Congress, stop holding ‘Dreamers’ hostage

Amid the contentiousness of our national debate on immigration policy, consensus has emerged on one issue: “Dreamers.” Children brought to the U.S. by their parents, through no fault of their own, deserve a right to stay in our country as Americans.

But both the far left and the far right have used Dreamers as a chit to leverage their other immigration goals for 20 years. This constant fighting, and lack of legislative action, has denied legal certainty for Dreamers. With a federal judge’s ruling July 16 that the stopgap Deferred Action for Childhood Arrivals (DACA) executive branch program is illegal, now is the time for Congress to enact standalone legislation for Dreamers. 

My former boss, Sen. Orrin Hatch, a Republican former chairman of the Senate Judiciary Committee from Utah, was among the first to introduce the Dream Act to provide legal status to childhood arrivals way back in 2001. He, like many conservatives, believed that it was immoral and improper to hold a child accountable for the actions of their parent(s).  

But like many commonsense immigration proposals, both extremes in the debate have held various versions of the Dream Act hostage for two decades, tying the fate of the Dreamers to other, more controversial proposals. Legislators on the right have pushed for stronger employer enforcement, tighter asylum standards, and border fencing. For the left, activists have demanded tying the fate of Dreamers to other undocumented populations, foregoing opportunities to pass something like the Dream Act on a standalone basis.

Understandably unwilling to maintain the status quo, President Obama attempted to help the Dreamers with the creation of the DACA program, which protected about 800,000 at its peak. Today, there are about 650,000 DACA recipients out of more than 1.3 million who would be eligible. 

But the program always rested on shaky legal footing. President Obama himself said for many years that he did not have the authority to legalize Dreamers — and DACA does not confer legal status. Finally, now, after nearly a decade of litigation and with a more conservative judiciary, DACA is in serious jeopardy: U.S. District Court Judge Andrew Hanen’s ruling this month means that new DACA applications cannot be processed, and only a temporary stay of the ruling keeps DACA intact for current recipients.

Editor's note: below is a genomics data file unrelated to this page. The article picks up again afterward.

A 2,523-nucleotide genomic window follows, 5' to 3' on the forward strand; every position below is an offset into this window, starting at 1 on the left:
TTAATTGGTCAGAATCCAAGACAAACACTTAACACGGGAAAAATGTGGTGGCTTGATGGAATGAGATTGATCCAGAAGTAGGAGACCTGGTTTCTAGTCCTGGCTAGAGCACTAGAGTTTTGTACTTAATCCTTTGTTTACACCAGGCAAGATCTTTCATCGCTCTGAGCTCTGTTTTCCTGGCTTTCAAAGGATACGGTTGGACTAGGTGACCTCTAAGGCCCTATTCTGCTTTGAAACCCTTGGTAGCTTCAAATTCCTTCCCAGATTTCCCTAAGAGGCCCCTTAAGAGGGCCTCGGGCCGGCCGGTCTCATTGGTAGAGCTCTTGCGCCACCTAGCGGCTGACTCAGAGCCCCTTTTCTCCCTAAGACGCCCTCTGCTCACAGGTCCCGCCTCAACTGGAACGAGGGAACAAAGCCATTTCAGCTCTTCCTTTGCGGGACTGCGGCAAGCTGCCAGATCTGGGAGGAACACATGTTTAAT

Even if the program were upheld on appeal, having hundreds of thousands of adults living on two-year intervals of deferred action under DACA is unacceptable as a long-term solution.

With DACA now nine years old, recipients are building careers, community roots, and families with American citizen children. These Dreamers are also furthering American prosperity as workers, entrepreneurs, and consumers — Americans depend on them. We should be grateful that they have endured for a nearly a decade under these temporary arrangements that do not comport with our ideal of America as a home for those who want to strive for a better life. 

Reasonable people can disagree about the balance of legalization and deportation for adults who broke the law on their own volition years ago. Reasonable people can argue about employer and interior enforcement, and physical barriers on the southern border. Reasonable people can debate the mix of guest worker programs, visa issuance standards and how best to fight terrorism from abroad. All of these are important aspects of the immigration debate. 

But the era of denying Dreamers their permanent home in America on the hopes that either the right or left will enact their wish list of immigration proposals — or score political points trying — is cruel. It needs to stop in 2021. Congress should enact a fulsome version of the Dream Act, much like Sen. Hatch urged 20 years ago.

C. Stewart Verdery, Jr. is a member of the Council on National Security and Immigration. He is the Former Assistant Secretary for Border and Transportation Security Policy and Planning at the U.S Department of Homeland Security in the George W. Bush administration.